ESPN Sportscaster Sara Walsh Gets Pink Slip as Preparing to Return From Maternity Leave

“Unfortunately, I will not be coming back as I was included in the recent layoffs,” says the former “SportsCenter” anchor, who recently had twins

Last Updated: May 5, 2017 @ 8:07 AM

Former “SportsCenter” anchor Sara Walsh discovered that she was laid off as she was preparing to return to work after maternity leave, she said Thursday.

The ESPN sportscaster was among the estimated 100 employees and on-air talent who were victims of the latest round of cost-cutting layoffs at the network.

“I was truly excited to return to work today from maternity leave with the twins. Unfortunately, I will not be coming back as I was included in the recent layoffs,” Walsh tweeted Thursday. “Much appreciation to those I worked with, and especially to those who watched.”

An insider with knowledge of the situation told TheWrap that Walsh was informed of her termination with everyone else laid off on April 26, and that all contract employees will continue to be paid.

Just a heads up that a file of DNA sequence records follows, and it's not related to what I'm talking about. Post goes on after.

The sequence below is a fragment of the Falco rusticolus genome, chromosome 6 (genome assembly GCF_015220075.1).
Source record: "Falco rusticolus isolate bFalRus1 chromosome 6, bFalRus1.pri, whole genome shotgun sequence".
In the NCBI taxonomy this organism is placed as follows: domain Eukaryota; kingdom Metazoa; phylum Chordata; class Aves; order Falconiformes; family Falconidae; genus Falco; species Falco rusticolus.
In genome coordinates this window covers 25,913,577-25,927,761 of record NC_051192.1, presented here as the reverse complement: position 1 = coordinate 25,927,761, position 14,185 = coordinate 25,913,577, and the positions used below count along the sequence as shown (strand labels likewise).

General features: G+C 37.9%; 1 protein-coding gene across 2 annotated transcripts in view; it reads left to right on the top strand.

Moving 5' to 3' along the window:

The 39-year-old from Tampa, Florida, joined the network in 2010 after working as a weekend sports reporter for CBS-affiliate WUSA in Washington, DC.

In 2014, she married former Arizona Diamondbacks pitcher Matt Buschmann (pictured above) — who was recently released by the Toronto Blue Jays — and in February of this year, the couple welcomed twins Hutton and Brees.

Walsh joins the large number of prominent ESPN talent who were given their pink slips last week, including NFL reporter Ed Werder, “SportsCenter” anchor Jaymee Sire, ESPN Radio host Danny Kanell, and “SportsCenter” anchor Jay Crawford.

The large cuts come as the expensive “Worldwide Leader in Sports” hemorrhages subscribers in the cord-cutting era. Readers can find out how ESPN is combating that new reality through its content by clicking here. Business-wise, a large chunk of cost-savings will be based on the layoffs, which we knew were coming. The job consolidation will include dozens of names sports fans know from television and radio, as well as some reporters, and jobs that fall under the company’s “Commentators” bin.

“We will implement changes in our talent lineup this week,” president John Skipper told his employees last week. “A limited number of other positions will also be affected and a handful of new jobs will be posted to fill various needs.”